Washington, D.C. - Four years after September 11, 2001, Senate Democratic Leader Harry Reid and House Democratic Leader Nancy Pelosi joined together today with former Secretary of State Madeleine Albright, former White House Chief of Staff John Podesta, former National Security Council Counter-Terrorism Director Rand Beers, former Assistant Secretary of State Susan Rice and former Assistant Secretary of State Wendy Sherman to call on President Bush to finally release a comprehensive counter-terrorism strategy after months of delay over bureaucratic infighting. The leaders argued that together, America can do better and they unveiled a letter to the President outlining his failure to outline a counter-terrorism strategy, and analysis that the administration is not fully prepared to protect Americans from a terrorist strike here at home. Along with the letter, they released a new report from national security experts, led by Albright and Podesta, outlining the effects of Bush’s failed strategy and new proposals to help guide the administration in formulating their strategy.
“After Katrina, it became clear to every American that the White House had not done enough to prepare America for disaster. It was a wake-up call for those who thought the Bush White House was backing up its tough talk with real action,” said Senator Reid. “We can’t afford any wake-up calls when it comes to preparing for or preventing a terrorist attack. America can do better. Democrats believe it’s time for the President to stop dropping the ball, and to start implementing a more comprehensive strategy to fight the war on terror.”
“Americans don’t need photo ops, platitudes, or empty promises. They need a real and demonstrated commitment to keeping them safe. President Bush has yet to give the American people a long-term, comprehensive strategy that will protect them terrorist attacks. Democrats believe that a stronger America begins at home,” said Leader Pelosi.
The report entitled Combating Catastrophic Terror: A Security Strategy for the Nation, offers the president a vision for what his administration has not produced – a comprehensive, end-to-end strategy for defeating terrorism and the violent extremist threat. The report details ideas on three fronts: tactical counterterrorism, strategic counterterrorism and homeland security. It offers ideas on eliminating terror cells, changing the balance of opinion in the Muslim world and doing more at home to protect Americans from a terrorist strike. The Democratic Leaders urged the president to consider the recommendations as they urged the administration to end their bureaucratic infighting and formulate an integrated strategy.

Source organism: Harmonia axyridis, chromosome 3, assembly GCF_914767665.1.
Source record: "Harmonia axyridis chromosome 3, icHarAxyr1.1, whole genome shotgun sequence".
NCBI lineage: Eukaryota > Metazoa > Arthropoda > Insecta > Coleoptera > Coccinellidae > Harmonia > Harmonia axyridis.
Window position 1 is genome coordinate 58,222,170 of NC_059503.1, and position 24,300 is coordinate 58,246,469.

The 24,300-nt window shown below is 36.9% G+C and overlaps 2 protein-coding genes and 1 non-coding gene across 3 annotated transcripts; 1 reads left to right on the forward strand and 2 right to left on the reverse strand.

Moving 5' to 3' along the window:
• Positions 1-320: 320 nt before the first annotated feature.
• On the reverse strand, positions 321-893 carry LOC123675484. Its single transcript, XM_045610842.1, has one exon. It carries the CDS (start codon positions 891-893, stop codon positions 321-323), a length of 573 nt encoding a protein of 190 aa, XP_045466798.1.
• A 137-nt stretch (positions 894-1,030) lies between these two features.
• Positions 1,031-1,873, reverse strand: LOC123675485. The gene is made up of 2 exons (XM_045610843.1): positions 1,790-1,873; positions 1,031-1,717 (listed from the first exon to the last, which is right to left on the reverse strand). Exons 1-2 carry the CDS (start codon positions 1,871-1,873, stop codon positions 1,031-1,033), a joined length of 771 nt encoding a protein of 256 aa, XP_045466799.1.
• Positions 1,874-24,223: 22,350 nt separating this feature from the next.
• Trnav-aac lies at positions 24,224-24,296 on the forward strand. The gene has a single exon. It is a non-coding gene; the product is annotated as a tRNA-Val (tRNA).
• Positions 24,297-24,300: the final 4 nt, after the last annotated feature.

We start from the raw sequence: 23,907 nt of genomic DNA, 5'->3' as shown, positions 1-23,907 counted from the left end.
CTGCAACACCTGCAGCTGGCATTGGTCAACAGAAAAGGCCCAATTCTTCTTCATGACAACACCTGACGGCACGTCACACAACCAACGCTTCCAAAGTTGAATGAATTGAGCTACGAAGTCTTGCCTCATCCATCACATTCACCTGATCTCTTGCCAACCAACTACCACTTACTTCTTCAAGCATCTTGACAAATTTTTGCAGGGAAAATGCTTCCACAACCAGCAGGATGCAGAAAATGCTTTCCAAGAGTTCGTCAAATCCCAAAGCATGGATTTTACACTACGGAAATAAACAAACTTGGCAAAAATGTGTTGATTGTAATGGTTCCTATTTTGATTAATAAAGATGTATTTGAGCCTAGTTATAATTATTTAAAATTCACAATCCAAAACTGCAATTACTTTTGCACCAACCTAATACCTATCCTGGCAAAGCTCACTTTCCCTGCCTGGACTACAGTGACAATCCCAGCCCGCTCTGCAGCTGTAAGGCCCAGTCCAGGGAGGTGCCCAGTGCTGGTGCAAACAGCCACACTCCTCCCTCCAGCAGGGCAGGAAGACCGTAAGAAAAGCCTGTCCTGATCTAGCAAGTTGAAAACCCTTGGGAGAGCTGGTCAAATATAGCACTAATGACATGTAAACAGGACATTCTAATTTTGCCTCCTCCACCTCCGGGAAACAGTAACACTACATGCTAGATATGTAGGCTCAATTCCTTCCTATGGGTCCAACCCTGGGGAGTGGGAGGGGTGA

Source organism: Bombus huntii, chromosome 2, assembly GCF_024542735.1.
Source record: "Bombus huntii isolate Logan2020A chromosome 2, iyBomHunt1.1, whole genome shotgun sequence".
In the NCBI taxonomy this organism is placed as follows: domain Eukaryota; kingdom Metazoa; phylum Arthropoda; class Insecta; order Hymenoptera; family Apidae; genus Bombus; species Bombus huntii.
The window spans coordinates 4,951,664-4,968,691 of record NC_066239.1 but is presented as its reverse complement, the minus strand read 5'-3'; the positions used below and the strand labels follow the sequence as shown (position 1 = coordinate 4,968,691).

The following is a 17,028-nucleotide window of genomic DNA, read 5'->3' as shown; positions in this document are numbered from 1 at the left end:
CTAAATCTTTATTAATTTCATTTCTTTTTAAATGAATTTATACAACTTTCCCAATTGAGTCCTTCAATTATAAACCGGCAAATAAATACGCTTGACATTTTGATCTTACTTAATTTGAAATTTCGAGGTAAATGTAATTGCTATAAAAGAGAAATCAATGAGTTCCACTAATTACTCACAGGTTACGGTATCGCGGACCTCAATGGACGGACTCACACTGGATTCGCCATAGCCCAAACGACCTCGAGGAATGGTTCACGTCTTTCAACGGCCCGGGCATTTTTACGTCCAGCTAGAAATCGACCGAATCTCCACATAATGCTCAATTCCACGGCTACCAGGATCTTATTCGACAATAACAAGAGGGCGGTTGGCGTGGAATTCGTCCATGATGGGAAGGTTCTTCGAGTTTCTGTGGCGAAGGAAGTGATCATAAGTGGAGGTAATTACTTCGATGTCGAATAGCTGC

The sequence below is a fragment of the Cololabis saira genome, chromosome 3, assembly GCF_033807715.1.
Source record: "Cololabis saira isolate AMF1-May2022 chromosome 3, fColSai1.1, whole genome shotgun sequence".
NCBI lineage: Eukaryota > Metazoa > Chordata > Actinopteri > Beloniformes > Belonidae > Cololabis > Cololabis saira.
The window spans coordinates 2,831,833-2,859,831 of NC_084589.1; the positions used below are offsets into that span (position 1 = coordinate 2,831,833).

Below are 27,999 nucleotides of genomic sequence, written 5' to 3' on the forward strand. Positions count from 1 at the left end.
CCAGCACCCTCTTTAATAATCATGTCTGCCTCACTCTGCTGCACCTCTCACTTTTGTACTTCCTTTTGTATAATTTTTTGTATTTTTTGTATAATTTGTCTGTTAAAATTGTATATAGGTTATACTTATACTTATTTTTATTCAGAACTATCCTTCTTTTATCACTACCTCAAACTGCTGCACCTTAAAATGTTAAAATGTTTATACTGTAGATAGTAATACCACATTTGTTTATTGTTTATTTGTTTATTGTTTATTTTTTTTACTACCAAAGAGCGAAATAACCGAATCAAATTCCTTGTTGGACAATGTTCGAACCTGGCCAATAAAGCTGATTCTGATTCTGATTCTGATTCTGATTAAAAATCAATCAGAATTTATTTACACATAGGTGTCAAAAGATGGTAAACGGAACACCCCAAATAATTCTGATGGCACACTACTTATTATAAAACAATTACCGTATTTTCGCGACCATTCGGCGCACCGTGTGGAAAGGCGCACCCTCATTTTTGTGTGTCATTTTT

The text of the letter is attached below:
October 26, 2005
The White House
Dear Mr. President:
We are concerned that more than four years have passed since the terrorist attacks of 9/11 and your administration lacks the comprehensive strategy for winning the global war on terrorism that you have repeatedly promised. Despite continued assurances from Administration officials over the past several months that the White House was prepared to release a new, more coherent strategy to deal with catastrophic terror attacks, we understand that this new strategy has been mired in bureaucratic in-fighting and has been delayed indefinitely.
Meanwhile, the accumulated evidence to date indicates that we are not yet winning the war on terror. In spite of your Administration’s emphasis on the importance of bringing Usama bin Laden to justice, he remains at large. Credible international polling suggests there has been a significant increase in anti-Americanism, especially in the Islamic world. The most recent annual report of significant incidents of terrorism published by the National Counter-Terrorism Center (NCTC) continues to show a trend of sharply increasing numbers of significant terrorist attacks around the world, including Madrid, London and Bali. Since 2001, the number of significant terrorist attacks has grown from 124 significant attacks in 2001 to 651 significant attacks causing 1,907 deaths in 2004.